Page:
Landlords of houses in multiple occupation (HMOs) are being reminded to make sure they have the proper licence in place ahead of important changes in the law.
The Government is extending the licensing requirements for HMOs, making it mandatory for all properties with five occupants or more from two or more households, regardless of the number of storeys.
Landlords with properties meeting the criteria must ensure they have applied for a licence by October 1 this year in order to avoid enforcement action.
Councillor Richard Auger, portfolio holder for environmental health and housing on Daventry District Council, said: "Our district is a popular place to live and work, and with the rental sector increasingly popular, it is more important than ever to ensure everyone here has a safe, well-managed place to live.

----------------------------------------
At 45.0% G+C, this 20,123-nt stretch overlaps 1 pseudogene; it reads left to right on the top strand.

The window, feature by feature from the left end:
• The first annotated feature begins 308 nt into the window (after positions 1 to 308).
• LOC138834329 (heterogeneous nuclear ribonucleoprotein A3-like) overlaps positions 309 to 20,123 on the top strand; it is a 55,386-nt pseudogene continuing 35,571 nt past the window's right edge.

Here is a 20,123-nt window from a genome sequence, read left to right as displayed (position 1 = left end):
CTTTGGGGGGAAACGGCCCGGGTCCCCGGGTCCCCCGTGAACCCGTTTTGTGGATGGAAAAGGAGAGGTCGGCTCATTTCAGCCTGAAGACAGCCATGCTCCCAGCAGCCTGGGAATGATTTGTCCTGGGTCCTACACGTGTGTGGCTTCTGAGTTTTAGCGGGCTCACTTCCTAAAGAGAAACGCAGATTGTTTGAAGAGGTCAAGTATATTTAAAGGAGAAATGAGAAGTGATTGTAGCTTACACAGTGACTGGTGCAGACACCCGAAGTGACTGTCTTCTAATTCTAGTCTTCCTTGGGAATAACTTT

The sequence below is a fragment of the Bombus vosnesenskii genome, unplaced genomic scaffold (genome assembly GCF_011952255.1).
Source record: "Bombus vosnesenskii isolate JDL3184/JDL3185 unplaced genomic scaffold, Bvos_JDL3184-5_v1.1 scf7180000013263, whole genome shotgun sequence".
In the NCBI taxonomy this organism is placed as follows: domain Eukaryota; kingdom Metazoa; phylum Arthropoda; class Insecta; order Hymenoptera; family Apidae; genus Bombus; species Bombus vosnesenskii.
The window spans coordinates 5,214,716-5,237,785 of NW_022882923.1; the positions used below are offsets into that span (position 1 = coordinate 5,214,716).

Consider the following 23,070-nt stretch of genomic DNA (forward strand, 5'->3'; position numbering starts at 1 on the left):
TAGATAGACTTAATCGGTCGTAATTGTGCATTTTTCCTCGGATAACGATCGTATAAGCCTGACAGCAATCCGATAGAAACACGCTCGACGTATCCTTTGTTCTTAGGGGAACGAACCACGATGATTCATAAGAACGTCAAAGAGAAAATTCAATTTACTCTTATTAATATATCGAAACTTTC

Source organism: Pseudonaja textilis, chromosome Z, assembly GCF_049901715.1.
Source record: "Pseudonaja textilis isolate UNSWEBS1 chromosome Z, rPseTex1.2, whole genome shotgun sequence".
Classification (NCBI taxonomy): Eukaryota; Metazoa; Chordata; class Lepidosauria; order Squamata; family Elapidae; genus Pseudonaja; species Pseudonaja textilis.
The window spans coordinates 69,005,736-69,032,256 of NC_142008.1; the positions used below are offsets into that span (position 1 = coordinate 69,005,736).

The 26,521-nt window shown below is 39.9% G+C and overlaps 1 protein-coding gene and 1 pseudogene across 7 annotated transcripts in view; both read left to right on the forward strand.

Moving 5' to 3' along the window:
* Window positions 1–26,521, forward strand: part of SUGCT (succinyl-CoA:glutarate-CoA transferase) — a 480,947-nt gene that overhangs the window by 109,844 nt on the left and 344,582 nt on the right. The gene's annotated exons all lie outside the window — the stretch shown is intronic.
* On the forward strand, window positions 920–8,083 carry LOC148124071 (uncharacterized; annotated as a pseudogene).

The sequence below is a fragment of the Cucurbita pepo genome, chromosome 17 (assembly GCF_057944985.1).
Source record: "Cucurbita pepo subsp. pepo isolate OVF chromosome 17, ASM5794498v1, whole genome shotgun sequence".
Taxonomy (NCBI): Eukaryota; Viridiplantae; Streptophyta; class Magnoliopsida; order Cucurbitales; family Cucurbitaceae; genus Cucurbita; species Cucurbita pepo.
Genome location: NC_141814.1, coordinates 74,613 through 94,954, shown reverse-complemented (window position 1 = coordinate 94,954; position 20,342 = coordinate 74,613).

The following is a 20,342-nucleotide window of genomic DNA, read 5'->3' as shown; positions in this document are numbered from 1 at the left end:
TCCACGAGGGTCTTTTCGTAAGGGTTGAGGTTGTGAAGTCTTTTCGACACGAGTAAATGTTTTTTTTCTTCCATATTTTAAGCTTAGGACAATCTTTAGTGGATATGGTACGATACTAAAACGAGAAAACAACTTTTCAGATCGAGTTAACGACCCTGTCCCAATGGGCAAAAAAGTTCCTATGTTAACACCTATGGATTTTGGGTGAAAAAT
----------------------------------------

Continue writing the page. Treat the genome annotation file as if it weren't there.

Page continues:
"The licensing of HMOs helps to protect the health and safety of the tenants, reduces the impact they can have on local neighbourhoods, ensures that only suitable landlords have control of HMOs, and helps make sure that properties are managed properly.
"The changes to the legislation are a positive step towards creating a better regulated HMO rental sector to ensure tenants’ quality of life. That’s why we look forward to hearing from more landlords who need to make the deadline and continue to make Daventry a great place to live."
It is an offence to fail to apply for a licence for a HMO if one is required and those who fall foul of the legislation face heavy fines.
Tenants living in an unlicensed HMO may also be able to claim back a proportion of the rent they have paid.
Application forms can be downloaded from the council's website.